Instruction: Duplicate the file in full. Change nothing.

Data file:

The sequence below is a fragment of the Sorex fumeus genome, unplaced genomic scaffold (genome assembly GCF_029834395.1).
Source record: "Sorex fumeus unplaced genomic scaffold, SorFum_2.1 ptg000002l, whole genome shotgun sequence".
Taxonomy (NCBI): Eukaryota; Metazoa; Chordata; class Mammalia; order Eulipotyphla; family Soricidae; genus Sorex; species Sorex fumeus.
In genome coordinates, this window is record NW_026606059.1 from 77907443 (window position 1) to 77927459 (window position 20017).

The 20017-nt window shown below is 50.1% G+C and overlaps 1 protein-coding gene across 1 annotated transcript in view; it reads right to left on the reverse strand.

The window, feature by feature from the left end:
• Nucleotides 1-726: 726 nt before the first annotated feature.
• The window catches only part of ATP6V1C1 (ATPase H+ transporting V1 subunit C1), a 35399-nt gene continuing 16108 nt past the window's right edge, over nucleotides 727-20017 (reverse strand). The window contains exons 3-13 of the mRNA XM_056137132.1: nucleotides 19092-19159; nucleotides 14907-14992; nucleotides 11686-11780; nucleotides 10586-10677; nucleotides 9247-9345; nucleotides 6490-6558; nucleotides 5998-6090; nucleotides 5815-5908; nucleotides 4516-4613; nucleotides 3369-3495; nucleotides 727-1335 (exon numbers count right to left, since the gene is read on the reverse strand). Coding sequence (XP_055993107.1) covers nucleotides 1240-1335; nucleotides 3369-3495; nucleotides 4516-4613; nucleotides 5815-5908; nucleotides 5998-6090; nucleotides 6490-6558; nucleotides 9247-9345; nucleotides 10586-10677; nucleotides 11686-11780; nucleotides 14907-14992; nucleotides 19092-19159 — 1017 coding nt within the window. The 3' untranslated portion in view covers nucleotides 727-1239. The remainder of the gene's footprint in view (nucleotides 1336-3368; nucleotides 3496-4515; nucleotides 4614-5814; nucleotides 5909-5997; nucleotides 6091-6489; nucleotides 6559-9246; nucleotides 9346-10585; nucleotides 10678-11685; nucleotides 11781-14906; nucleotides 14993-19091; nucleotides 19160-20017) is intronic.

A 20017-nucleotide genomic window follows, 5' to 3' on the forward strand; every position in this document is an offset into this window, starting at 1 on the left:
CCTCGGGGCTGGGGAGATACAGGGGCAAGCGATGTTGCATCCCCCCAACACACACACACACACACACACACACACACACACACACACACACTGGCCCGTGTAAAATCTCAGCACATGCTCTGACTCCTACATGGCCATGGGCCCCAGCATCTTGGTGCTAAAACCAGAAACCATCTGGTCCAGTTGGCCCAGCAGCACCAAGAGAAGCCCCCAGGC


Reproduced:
The sequence below is a fragment of the Sorex fumeus genome, unplaced genomic scaffold (genome assembly GCF_029834395.1).
Source record: "Sorex fumeus unplaced genomic scaffold, SorFum_2.1 ptg000002l, whole genome shotgun sequence".
Taxonomy (NCBI): Eukaryota; Metazoa; Chordata; class Mammalia; order Eulipotyphla; family Soricidae; genus Sorex; species Sorex fumeus.
In genome coordinates, this window is record NW_026606059.1 from 77907443 (window position 1) to 77927459 (window position 20017).

The 20017-nt window shown below is 50.1% G+C and overlaps 1 protein-coding gene across 1 annotated transcript in view; it reads right to left on the reverse strand.

The window, feature by feature from the left end:
• Nucleotides 1-726: 726 nt before the first annotated feature.
• The window catches only part of ATP6V1C1 (ATPase H+ transporting V1 subunit C1), a 35399-nt gene continuing 16108 nt past the window's right edge, over nucleotides 727-20017 (reverse strand). The window contains exons 3-13 of the mRNA XM_056137132.1: nucleotides 19092-19159; nucleotides 14907-14992; nucleotides 11686-11780; nucleotides 10586-10677; nucleotides 9247-9345; nucleotides 6490-6558; nucleotides 5998-6090; nucleotides 5815-5908; nucleotides 4516-4613; nucleotides 3369-3495; nucleotides 727-1335 (exon numbers count right to left, since the gene is read on the reverse strand). Coding sequence (XP_055993107.1) covers nucleotides 1240-1335; nucleotides 3369-3495; nucleotides 4516-4613; nucleotides 5815-5908; nucleotides 5998-6090; nucleotides 6490-6558; nucleotides 9247-9345; nucleotides 10586-10677; nucleotides 11686-11780; nucleotides 14907-14992; nucleotides 19092-19159 — 1017 coding nt within the window. The 3' untranslated portion in view covers nucleotides 727-1239. The remainder of the gene's footprint in view (nucleotides 1336-3368; nucleotides 3496-4515; nucleotides 4614-5814; nucleotides 5909-5997; nucleotides 6091-6489; nucleotides 6559-9246; nucleotides 9346-10585; nucleotides 10678-11685; nucleotides 11781-14906; nucleotides 14993-19091; nucleotides 19160-20017) is intronic.

A 20017-nucleotide genomic window follows, 5' to 3' on the forward strand; every position in this document is an offset into this window, starting at 1 on the left:
CCTCGGGGCTGGGGAGATACAGGGGCAAGCGATGTTGCATCCCCCCAACACACACACACACACACACACACACACACACACACACACACACTGGCCCGTGTAAAATCTCAGCACATGCTCTGACTCCTACATGGCCATGGGCCCCAGCATCTTGGTGCTAAAACCAGAAACCATCTGGTCCAGTTGGCCCAGCAGCACCAAGAGAAGCCCCCAGGC